Christoph Riedl, Lab Director

Christoph Riedl is Assistant Professor for Information Systems at the D’Amore McKim School of Business. He employs business analytics and data science to investigate research questions about group-decision making, network science, and social media, and develops novel computational approaches to study collective intelligence mechanisms.

Post-docs and Students

Jaemin Lee, Postdoctoral Research Associate

Jaemin Lee is a postdoctoral fellow at Northeastern University's Network Science Institute and D’Amore-McKim School of Business. As a social scientist who studies intergroup conflicts in social networks, Dr. Lee is interested in how the principle of homophily and social diffusion shape group polarization, antagonism, and sanctions. The crux of his research program entails two substantive contexts: political polarization and adolescent social networks. He uses computational simulations, survey data, and field experiments to identify the conditions under which interpersonal influence gives rise to the growing political divide in both social media and the general population in America. He also specializes in analyzing and modeling longitudinal network data to examine how social constraints such as gendered norms and racial clustering introduce complexities to segregation dynamics in school. Before coming to Northeastern, Lee completed his sociology PhD program at Duke University and received a BA and MA in sociology from Yonsei University.

Michael Foley, Fourth Year PhD Student

Michael's broad research interests lie in the overlap between complex systems and the social sciences. In particular, he is interested in how rational local decisions and interactions can produce unintended and emergent system behavior. Michael has a B.S. and M.S. in Mathematics from the University of Vermont, where he did research in computational finance and agent based modeling. Currently, he is working with Christoph Riedl to research the effect of different communication networks on a group's ability to solve problems.

Brennan Klein, Third Year PhD Student

Brennan studies surprise in complex systems. He received his BA in Cognitive Science and Psychology from Swarthmore College in 2014, studying the relationship between perception, action, and cognition. Now, he is focused on understanding how complex systems are able to represent, predict, and intervene on their surroundings across a number of different scales—all in ways that minimize the surprisal experienced in the future. This approach is used to study a range of phenomena, from human decision making, to optimal experimental design, to causal emergence in networks.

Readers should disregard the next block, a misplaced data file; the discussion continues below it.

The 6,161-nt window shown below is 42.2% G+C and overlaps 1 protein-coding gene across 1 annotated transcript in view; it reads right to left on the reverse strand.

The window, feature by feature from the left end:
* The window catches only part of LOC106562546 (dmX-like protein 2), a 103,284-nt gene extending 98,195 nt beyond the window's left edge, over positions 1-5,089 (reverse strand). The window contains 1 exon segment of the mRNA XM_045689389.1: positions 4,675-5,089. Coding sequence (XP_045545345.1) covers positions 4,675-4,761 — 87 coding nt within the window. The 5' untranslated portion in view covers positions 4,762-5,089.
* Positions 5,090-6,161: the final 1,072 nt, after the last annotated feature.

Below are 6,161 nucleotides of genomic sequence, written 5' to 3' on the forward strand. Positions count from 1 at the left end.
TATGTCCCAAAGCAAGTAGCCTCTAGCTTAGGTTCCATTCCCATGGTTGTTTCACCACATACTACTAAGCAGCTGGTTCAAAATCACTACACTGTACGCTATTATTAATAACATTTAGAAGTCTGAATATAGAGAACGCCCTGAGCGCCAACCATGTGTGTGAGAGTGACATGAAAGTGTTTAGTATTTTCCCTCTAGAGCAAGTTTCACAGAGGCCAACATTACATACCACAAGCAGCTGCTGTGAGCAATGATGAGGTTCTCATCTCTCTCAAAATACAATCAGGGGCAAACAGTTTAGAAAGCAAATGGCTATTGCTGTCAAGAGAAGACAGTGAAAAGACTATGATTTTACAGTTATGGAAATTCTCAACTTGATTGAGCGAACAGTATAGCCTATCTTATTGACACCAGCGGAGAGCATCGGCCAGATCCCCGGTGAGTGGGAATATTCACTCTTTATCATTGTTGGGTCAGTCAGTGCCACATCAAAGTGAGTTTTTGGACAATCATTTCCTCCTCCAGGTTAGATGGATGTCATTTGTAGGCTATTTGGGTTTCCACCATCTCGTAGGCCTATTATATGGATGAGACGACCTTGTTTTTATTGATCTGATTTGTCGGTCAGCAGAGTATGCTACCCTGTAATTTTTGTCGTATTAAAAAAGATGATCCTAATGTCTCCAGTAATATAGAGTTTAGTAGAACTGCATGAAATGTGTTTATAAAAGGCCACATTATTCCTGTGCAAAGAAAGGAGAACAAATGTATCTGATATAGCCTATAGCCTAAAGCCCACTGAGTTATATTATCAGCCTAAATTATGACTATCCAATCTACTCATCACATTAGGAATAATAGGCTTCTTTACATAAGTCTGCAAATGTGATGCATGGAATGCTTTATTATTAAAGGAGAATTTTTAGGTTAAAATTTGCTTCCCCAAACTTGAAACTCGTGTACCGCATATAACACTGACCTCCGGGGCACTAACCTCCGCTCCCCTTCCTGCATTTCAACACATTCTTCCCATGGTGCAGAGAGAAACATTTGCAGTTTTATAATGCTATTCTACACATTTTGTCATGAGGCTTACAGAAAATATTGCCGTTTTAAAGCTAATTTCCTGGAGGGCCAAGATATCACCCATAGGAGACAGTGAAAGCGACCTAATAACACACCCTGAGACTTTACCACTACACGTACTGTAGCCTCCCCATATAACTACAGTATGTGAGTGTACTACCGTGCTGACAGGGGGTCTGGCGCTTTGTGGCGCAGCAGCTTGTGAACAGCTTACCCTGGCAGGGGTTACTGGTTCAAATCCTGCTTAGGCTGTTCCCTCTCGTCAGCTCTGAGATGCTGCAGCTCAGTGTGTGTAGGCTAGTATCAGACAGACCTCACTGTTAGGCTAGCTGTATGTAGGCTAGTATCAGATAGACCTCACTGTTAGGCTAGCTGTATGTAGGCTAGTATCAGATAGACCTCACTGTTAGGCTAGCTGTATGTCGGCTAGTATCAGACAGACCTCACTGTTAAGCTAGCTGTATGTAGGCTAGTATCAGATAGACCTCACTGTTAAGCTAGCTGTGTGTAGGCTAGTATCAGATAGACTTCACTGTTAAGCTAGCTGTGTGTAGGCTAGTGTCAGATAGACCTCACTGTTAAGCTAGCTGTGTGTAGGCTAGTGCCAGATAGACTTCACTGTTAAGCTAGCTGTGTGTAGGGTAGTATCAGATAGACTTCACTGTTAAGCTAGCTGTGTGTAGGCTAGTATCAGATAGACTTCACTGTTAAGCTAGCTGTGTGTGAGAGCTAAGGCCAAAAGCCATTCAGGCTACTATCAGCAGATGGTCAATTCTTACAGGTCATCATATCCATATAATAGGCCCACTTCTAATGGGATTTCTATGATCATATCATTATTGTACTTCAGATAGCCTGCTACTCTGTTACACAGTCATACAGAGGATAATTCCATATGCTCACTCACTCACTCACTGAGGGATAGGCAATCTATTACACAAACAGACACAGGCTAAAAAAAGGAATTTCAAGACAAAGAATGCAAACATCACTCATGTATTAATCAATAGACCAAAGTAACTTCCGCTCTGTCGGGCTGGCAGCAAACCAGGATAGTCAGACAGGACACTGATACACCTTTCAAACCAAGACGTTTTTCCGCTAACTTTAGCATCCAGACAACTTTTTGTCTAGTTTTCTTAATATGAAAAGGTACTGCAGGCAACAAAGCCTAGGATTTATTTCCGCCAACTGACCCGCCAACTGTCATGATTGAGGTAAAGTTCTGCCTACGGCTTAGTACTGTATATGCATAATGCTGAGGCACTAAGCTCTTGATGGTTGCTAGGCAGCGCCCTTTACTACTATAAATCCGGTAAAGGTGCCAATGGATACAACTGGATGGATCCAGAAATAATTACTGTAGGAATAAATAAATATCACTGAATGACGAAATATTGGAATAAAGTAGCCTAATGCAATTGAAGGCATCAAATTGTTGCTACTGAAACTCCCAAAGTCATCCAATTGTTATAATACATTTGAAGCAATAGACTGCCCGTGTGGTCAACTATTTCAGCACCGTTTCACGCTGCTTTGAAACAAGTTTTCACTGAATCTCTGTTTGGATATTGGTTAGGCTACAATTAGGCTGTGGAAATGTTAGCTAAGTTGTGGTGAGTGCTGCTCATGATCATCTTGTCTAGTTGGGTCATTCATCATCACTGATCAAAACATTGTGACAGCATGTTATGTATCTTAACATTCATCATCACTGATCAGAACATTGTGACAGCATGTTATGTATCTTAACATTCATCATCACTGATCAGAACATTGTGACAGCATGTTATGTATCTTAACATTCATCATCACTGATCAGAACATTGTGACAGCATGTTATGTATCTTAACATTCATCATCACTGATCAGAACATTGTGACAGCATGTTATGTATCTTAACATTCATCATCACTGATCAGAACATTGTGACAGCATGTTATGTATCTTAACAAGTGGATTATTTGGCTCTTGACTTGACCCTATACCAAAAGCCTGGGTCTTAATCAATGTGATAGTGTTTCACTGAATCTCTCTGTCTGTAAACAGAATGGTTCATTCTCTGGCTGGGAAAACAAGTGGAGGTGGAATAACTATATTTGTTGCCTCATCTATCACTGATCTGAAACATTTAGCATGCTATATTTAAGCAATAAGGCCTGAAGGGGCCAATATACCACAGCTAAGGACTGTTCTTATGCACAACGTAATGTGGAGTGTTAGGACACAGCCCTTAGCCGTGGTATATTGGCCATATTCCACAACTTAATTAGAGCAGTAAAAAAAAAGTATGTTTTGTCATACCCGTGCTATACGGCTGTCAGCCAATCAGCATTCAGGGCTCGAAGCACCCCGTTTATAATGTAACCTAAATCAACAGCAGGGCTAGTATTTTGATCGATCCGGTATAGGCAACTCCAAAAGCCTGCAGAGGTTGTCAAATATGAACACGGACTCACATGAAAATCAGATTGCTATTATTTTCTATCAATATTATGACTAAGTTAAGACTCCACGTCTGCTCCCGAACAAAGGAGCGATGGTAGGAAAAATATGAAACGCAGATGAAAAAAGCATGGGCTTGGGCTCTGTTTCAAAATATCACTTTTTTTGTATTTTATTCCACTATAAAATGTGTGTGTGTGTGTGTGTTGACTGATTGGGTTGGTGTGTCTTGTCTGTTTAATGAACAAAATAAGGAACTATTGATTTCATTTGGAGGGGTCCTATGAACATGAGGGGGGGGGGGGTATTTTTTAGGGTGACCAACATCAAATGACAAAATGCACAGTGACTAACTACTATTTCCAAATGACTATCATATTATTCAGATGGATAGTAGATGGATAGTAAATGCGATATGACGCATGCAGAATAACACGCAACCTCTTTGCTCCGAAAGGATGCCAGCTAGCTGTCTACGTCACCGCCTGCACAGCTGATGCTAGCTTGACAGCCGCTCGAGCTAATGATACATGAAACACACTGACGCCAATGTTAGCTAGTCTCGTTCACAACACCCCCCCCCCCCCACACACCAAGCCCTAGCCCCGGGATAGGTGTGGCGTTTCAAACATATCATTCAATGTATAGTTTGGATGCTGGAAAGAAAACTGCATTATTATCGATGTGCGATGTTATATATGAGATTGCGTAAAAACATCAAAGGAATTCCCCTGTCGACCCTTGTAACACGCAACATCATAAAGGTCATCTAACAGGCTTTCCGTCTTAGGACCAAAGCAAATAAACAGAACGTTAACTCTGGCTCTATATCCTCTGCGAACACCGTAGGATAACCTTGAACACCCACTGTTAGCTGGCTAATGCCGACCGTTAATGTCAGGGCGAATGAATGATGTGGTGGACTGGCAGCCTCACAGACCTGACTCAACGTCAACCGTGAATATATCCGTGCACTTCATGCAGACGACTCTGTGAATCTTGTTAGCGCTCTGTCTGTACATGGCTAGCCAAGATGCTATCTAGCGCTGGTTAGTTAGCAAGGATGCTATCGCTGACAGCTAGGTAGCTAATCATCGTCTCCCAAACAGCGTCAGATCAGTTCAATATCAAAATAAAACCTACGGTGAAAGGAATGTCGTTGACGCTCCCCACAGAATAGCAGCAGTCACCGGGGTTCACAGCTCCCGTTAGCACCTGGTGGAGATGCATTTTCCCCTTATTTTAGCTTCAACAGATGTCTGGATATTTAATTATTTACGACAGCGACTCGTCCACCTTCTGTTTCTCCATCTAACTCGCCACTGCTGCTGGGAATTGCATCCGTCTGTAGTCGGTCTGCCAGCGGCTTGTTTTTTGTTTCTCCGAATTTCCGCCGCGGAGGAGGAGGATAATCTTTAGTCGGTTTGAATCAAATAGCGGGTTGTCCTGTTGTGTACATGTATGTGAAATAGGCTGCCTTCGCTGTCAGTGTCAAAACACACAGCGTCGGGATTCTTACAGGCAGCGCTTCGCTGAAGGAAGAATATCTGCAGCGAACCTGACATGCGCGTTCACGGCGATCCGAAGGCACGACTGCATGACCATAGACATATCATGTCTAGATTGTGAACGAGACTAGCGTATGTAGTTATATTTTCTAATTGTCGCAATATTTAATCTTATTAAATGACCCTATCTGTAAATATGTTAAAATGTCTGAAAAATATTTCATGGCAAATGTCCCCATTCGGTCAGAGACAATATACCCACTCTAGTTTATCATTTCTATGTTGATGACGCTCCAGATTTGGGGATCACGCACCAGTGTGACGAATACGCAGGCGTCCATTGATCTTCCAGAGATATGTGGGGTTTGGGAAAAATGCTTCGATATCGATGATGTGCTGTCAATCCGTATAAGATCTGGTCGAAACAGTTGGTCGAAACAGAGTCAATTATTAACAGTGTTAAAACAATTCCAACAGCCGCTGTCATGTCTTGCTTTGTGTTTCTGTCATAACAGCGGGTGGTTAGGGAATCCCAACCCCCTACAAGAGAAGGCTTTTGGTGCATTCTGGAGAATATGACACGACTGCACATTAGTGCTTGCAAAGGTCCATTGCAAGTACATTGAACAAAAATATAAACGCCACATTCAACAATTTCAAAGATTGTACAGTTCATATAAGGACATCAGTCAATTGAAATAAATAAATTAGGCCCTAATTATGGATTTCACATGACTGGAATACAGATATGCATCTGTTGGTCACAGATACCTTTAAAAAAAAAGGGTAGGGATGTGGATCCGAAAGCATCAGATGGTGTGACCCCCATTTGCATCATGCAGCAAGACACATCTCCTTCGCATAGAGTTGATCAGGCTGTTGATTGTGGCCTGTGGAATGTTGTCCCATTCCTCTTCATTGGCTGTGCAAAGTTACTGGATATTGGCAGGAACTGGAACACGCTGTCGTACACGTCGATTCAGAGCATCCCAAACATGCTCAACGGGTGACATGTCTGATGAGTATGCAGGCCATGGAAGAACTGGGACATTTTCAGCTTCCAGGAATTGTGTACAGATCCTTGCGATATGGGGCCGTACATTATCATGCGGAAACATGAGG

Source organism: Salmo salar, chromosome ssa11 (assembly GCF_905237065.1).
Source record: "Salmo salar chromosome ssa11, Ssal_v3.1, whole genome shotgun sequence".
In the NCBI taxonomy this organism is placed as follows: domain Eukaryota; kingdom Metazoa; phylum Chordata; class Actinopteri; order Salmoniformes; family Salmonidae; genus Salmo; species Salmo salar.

Zachary Fulkner, First Year PhD Student

Zach is primarily interested in the intersection of complex systems with economics and politics. He hopes to create simple economic models that can advise policy decisions using a networks and agent-based approach. Zach received his bachelor’s degree from the University of Pittsburgh majoring in Mathematics and Economics.

Ewen (Yuxuan) Wang, Undergraduate Research Assistant

Ewen is a first-year computer science student at Northeastern University's College of Computer and Information Sciences. Creating computer and mobile games since middle school, he found a strong passion for CS and has published well-received apps on the Play Store. Previously, he interned at Harvard Medical School’s Medical Imaging Lab, where he developed software to format patient data for machine learning. He currently researches optimal experimental design through agent-based simulations and is an active developer of the nodeGame experimentation framework.

Lab Alumni

  • Stefano Balietti (now researcher at Microsoft Research)
  • Sam Fraiberger (now Data Scientist at the World Bank and Visiting Scholar at NYU Computer Science Department)
  • Praveen Ningappa
  • Jake Moody
  • Christina Sirabella
  • Tina Lee